Improve Your Strategic Decision-Making Skills with this Simple Game
Anita Bruzzese is the author of 45 Things You Do That Drive Your Boss Crazy. We were fortunate to meet her at a conference we attended a few months back. She had a great post recently, where she discussed a game she played with her kids called, “Which would you rather?”
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With this game, you present your fellow players with a choice. For instance, I asked Mary-Lynn which she would rather give up for a month – chocolate or her cell phone.
That was a tough question, but I would give up chocolate. My phone is my mobile device; there’s no way I could live without it for a month!
Hmmm … Mary-Lynn with no chocolate. I’d plan to be away that month!
A fun way to keep a conversation going
When we discussed conversation continuers recently, we said that games are one way to keep a conversation going. This is a great example of a game you could play to do that. For example, you could ask …
Who would you rather work for – a boss who’s super-demanding or a boss who’s never around? Anita posed more great questions in her post.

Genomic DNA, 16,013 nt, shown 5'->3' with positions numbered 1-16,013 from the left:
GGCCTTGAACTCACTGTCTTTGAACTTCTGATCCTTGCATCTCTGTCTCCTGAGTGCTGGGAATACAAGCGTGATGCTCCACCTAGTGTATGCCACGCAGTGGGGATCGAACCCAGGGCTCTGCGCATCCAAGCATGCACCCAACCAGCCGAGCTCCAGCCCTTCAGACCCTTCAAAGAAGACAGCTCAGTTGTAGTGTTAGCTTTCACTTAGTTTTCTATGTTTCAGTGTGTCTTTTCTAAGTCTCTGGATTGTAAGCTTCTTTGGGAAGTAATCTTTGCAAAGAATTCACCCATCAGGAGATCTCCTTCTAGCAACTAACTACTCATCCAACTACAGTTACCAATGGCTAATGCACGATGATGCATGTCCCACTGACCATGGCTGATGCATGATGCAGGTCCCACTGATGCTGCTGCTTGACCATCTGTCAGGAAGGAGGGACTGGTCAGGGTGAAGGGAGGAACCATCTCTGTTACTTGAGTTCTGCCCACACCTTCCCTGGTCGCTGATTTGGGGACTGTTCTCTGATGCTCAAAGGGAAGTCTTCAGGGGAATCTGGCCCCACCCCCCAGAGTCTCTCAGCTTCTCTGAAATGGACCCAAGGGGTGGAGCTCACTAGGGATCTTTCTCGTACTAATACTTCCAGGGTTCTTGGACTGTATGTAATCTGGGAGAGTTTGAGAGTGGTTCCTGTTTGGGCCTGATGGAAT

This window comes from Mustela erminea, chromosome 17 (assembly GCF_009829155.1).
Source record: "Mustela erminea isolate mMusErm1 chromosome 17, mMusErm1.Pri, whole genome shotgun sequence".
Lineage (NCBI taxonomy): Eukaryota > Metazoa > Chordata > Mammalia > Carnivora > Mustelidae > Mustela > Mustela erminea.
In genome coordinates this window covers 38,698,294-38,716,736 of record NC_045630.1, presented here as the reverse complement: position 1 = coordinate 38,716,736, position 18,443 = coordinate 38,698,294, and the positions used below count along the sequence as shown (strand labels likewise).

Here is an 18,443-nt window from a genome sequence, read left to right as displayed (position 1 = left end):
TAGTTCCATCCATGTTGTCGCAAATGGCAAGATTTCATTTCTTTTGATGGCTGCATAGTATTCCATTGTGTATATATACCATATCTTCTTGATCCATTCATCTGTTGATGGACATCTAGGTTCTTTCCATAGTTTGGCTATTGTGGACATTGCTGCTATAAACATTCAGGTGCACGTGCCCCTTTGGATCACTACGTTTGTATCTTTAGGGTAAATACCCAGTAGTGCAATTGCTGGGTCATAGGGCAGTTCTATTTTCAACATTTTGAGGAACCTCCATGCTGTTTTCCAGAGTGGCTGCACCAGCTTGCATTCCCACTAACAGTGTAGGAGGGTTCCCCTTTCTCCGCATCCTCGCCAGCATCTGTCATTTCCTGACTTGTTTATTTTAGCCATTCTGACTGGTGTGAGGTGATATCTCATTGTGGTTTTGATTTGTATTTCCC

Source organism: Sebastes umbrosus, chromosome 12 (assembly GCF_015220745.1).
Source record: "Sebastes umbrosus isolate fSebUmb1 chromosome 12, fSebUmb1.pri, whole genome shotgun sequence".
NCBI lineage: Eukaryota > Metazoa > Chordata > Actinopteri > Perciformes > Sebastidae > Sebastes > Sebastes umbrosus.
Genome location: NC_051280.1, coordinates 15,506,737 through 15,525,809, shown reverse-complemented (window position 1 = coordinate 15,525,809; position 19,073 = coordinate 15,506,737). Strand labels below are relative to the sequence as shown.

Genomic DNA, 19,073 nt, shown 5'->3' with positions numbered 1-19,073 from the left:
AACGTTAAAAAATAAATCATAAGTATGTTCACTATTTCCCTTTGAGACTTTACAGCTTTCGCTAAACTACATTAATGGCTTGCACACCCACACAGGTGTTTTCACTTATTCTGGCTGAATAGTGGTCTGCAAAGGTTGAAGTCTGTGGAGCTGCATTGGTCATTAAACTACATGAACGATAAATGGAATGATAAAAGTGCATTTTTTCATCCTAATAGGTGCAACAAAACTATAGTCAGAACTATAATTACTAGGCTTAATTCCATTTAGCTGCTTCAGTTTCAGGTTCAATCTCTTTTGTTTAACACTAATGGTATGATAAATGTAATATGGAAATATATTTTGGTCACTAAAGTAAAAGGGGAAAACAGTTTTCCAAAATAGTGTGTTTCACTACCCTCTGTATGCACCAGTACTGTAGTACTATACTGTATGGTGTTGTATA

If you check out her post, you can see how I answered the questions she asked.
A fun way to improve strategic decision-making
Decision trees are a great way to visualize possible business strategies, since a business can be thought of as a series of either / or options. Sounds like a ramped-up version of “Which would you rather”, doesn’t it? Question 1 leads to Question 2 and so on.
For example, let’s say you plan to start a restaurant. Play “Which would you rather?”
- Which would you rather open – a big restaurant or a small restaurant? Let’s say you choose bigg … with two g’s of course!
- Which would you rather be – part of a franchise system or an independent? You really want to create your own brand, so you want to be independent.
- Where would you locate – in a strip center or a free-standing building? You could do some research to determine which one seems to work better for restaurants like the one you plan to start.
We could keep going, but you get the idea. The reason you create the decision tree is to see the impact of your choices. For instance, if you chose “franchise” for the second question, they may specify whether you’re inline or free-standing.
A fun way to teach your kids critical entrepreneurial skills
Play this game with your kids and help them develop critical entrepreneurial skills! Just add the “decision tree” dimension one question at a time. So instead of asking your kids to think of one question, ask them to think of three – the initial question and a follow-up question for each of the possible answers. They’ll be thinking like an entrepreneur in no time!
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Next time, we’ll examine a highly-touted way to pay off your mortgage early. Until then, here’s to your bigg success!
(Image by sundstrom)